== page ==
Announcement

Collapse
No announcement yet.

How to be a happy boatyard customer-gctid403926

Collapse
X
 
  • Filter
  • Time
  • Show
Clear All
new posts

    How to be a happy boatyard customer-gctid403926

    This thread is about how to be a happy boatyard customer. The goal here is to provide advice as how to manage your experience with a boatyard to make, us their customers happy. Please post your advice on how to successfully work with boatyards.



    This thread is not going to be a forum to praise or to condemn specific boatyards. In that light any reference either direct or veiled to a specific boatyard will be removed.



    The goal is too sticky, or save this so that others can read it in the future, learn from us, and have a happier customer boatyard experience.



    ************************************************** *************************************************

    Over the years IÔÇÖve had both good and bad boat yard experiences, sometimes from the same boatyard. What IÔÇÖve found is that the key to having a happy experience is actively manage the yard to meet MY expectations. After all itÔÇÖs my money, I am the customer.



    The first step, even prior to approaching a boat yard is to define the work I want done. I generally write out a list of services I want completed.

    After that I either take one of two approaches:



    If I really trust the boatyard I have sometimes given them the list and ask them to get the work done. The problem with this method is that I have sometimes been shocked at the bill afterward. What I envisioned to be a relatively simple task has sometimes snowballed into a very time consuming job.



    The method I more often use is an estimate, a quote, or a not to exceed authorization for work. The nature of boat work is often rather dynamic, requiring different methods to be used



    Sometimes a boatyard has looked over a job and has said ÔÇ£if everything goes well, we estimate that the job will cost thisÔÇØ This is often the case with engine work, and is almost always the case with one off modifications. The boat yard has an idea of how long the job will take, but wonÔÇÖt know exactly how long until they get into the job. As a customer I have come to expect that the boat yard will generally exceed the estimate, sometimes considerably. The better method in this case is to get the boat yard to estimate what they think the job will cost, and the maximum that the job could cost. IÔÇÖve found that then I am generally happy with the cost.



    On jobs that are cut and dried a firm quotation will always result in being a happy customer. There are pitfalls with this method though. If you get a firm quotation and once the boat yard gets into the job, they will be tempted to take short cuts to get the job done within their budgeted hours. This temptation is stronger with smaller boat yards where the person quoting the job is the person performing the work. With large boatyards it is not as prevalent, since the person doing the work is often not the person that quoted the job, and the hours are not tallied until the job is done. The reverse is also true. If you are quoted a job, and the job takes less time than the quote, you are still paying the full quoted price.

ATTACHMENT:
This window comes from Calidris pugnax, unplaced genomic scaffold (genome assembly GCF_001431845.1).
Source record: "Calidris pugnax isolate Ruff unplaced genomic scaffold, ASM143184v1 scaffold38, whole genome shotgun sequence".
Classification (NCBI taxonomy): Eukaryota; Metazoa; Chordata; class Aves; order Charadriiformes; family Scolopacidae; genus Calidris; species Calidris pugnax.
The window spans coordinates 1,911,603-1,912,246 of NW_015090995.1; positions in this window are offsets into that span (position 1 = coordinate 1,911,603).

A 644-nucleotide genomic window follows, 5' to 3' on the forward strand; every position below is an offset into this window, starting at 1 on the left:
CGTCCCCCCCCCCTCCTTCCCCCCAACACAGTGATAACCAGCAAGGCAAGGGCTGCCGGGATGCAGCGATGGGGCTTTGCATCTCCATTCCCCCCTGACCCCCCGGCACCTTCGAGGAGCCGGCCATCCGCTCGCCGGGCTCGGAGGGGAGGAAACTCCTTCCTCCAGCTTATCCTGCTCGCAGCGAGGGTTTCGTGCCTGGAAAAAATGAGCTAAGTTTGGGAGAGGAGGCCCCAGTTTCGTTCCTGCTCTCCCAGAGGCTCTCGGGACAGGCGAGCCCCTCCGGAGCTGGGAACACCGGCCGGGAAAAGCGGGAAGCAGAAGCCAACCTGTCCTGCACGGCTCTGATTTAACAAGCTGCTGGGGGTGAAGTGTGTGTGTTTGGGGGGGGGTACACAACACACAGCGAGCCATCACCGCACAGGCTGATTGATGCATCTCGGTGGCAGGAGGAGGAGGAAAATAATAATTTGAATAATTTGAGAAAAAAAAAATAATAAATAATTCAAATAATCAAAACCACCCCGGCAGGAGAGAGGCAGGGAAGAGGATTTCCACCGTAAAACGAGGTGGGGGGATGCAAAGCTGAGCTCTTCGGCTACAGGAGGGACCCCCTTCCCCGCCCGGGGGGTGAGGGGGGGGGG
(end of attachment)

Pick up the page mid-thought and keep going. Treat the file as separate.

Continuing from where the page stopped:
Another method IÔÇÖve used very successfully is the not to exceed authorization. I have often tasked a boatyard with a job and said ÔÇ£If you can do the job for XX hours then go ahead, if you cannot IÔÇÖll do it myselfÔÇØ This way its forcing the boat yard to either meet your budgeted price or decline the job.



    On jobs that are estimated, not firm quotes it is extremely important to actively manage the scope of work authorized, as this is often the source of higher bills. IÔÇÖve found that I need to make this clear with the boatyard up front. Often the technician will tear into a job only to find additional work that needs to be done on that piece of the boat, an engine for example. It needs to be communicated up front what the boat yards authority to work on your boat is, and how they get authority if out of scope work is needed.



    I always define is a timeline. Off season work is the worst for this. You donÔÇÖt need the boat back until spring so you give the boat yard all winter to work on it. This has proven itself to be a bad idea. What IÔÇÖve found is that the boat yard will use your boat as ÔÇ£fill inÔÇØ work. Their efficiency will be lower because all jobs have setup time. It often results in the boat not being done when you need it. What I do is make up an arbitrary timeline for work based on my guesstimate of how many hours are involved, etc. This way my boat is done on time.



    Last but not least is payment and invoicing. Does the boat yard invoice out on a task by task basis, or am I going to get a bill for the whole job with no idea of where the funds are allocated? As customers we often do not have a say as to how weÔÇÖre invoiced out, but we can manage that situation as well. If a shop invoices out as a lump sum, and weÔÇÖre not comfortable with that then one method is to limit the scope of work to a single particular task. After that task is completed, and paid for we task them with something else.